Vatican Banker running scared: Gotti Tedeschi could turn whistle-blower
Ettore Gotti Tedeschi feared for his life when he was ousted as head of the Vatican bank after a vote of no confidence May 24.
The 67-year-old Italian was brought in by the pope’s secretary of state, Cardinal Tarcisio Bertone, in 2009 with a mandate to turn the troubled bank around and help “facilitate transparency” with an eye toward quashing rumors that the bank was a den of iniquity. The Vatican had hoped that through Gotti Tedeschi’s guidance, the tiny city-state could finally earn a coveted spot on the globalFinancial Action Task Force “white list” of states whose financial practices can be trusted.
In reality, Gotti Tedeschi says he found the bank’s record much worse than he could have imagined, and that he spent the last two years struggling endlessly against the Vatican’s powerful Vatican forces, whom he says blocked his every attempt at transparency. He stormed out of his final meeting of the board of the Vatican bank, known as the Institute for Religious Works (IOR), even before they cast their no-confidence vote against him. The bank says it dismissed him due to lack of management skills and “progressively erratic personal behavior.” But Gotti Tedeschi says he was ousted because he got too close to the truth about the bank’s alleged shady dealings. He told a Reuters journalist moments after he was sacked, “I have paid the price for transparency.”
A week after his ouster, Gotti Tedeschi was in trouble again. His home in Piacenza and his offices in Milan were searched by Italian police, who say they were combing for evidence that he was an “informed witness” with regard to questionable business dealings of Italy’s state-run defense and aerospace firm Finmeccanica, whose president is his close pal. He has not been arrested, nor is he officially under investigation, and the police say the Finmeccanica inquiry is a separate affair not at all related to his problems with the Vatican bank. But in searching his property, investigators reportedly found a treasure trove that could link the Vatican to all sorts of shady dealings and underworld characters. And the Vatican top brass desperately want to get their hands on it, sternly warning Italian police that because the Vatican is a “sovereign nation” their documents are protected under immunity, even if they are found during a criminal probe outside its borders. “The Holy See is surprised and concerned at the recent events that Professor Gotti Tedeschi is involved with,” said a Vatican statement issued Friday. “We have faith that the prosecutors and Italian judicial system will respect our sovereignty—recognized internationally—with regard to these documents.”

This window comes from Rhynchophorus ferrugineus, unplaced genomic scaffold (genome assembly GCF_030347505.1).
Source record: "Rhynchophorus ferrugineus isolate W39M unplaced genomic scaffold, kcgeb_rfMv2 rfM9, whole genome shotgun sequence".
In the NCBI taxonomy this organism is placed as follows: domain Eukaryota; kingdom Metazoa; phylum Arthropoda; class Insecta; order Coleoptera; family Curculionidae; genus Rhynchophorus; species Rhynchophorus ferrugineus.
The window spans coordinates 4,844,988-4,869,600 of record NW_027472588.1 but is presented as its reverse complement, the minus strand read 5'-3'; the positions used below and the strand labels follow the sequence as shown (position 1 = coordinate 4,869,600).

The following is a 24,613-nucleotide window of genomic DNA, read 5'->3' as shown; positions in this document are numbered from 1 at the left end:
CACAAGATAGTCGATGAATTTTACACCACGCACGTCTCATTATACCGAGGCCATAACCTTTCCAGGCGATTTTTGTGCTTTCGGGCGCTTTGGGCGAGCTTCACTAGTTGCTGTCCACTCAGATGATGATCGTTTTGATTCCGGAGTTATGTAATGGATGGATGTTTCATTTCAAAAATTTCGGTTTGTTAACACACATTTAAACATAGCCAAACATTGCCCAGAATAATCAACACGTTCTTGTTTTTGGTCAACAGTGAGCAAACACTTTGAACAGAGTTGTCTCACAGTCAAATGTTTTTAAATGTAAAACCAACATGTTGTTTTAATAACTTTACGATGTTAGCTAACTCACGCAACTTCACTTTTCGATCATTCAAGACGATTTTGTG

The former head of the Vatican Bank has become the Papacy’s Enemy Number One, after police discovered a trove of documents exposing financial misdeeds in the Holy See. The banker now reportedly fears for his life.
Earlier this week police conducted a dawn raid on the house and office of Ettore Gotti Tedeschi. Investigators say they were looking for evidence in a graft case against defense and aerospace firm Finmeccanica, which was formerly run by a close friend of Gotti Tedeschi.
Instead, as it turns out, police stumbled upon an entirely different find.
They discovered 47 binders containing private communication exposing the opaque inner workings of the secretive Holy See. They included financial documents, details of money transfers and confidential internal reports – all prepared by Gotti Tedeschi to build a convincing expose of corruption in the Vatican.
A renowned economics professor and head of the Italian branch of the giant Bank of Santander Gotti Tedeschi took what turned out to be a poisoned chalice of a job in 2009, when he became the President of the Institute for Works of Religion, the formal name for the Bank of Vatican. His brief was formidable – to introduce transparency to a lucrative enterprise that had become a byword for money-laundering and corruption.
After a tumultuous three years marked by in-fighting and public scandals, Gotti Tedeschi was unanimously dismissed from his post by a board of Vatican officials in May.
“I have paid for my transparency” the indignant banker said to the media, as he stormed off even before his dismissal hearing was over.
The confidential minutes of the stormy meeting obtained by Reuters showed the banker accused of “progressively erratic personal behavior” and “exhibiting lack of prudence and accuracy in comments regarding the Institute”.
i would be worried to..the secrets this man has renders him as a loose cannon..spill the beans gotti..all of it..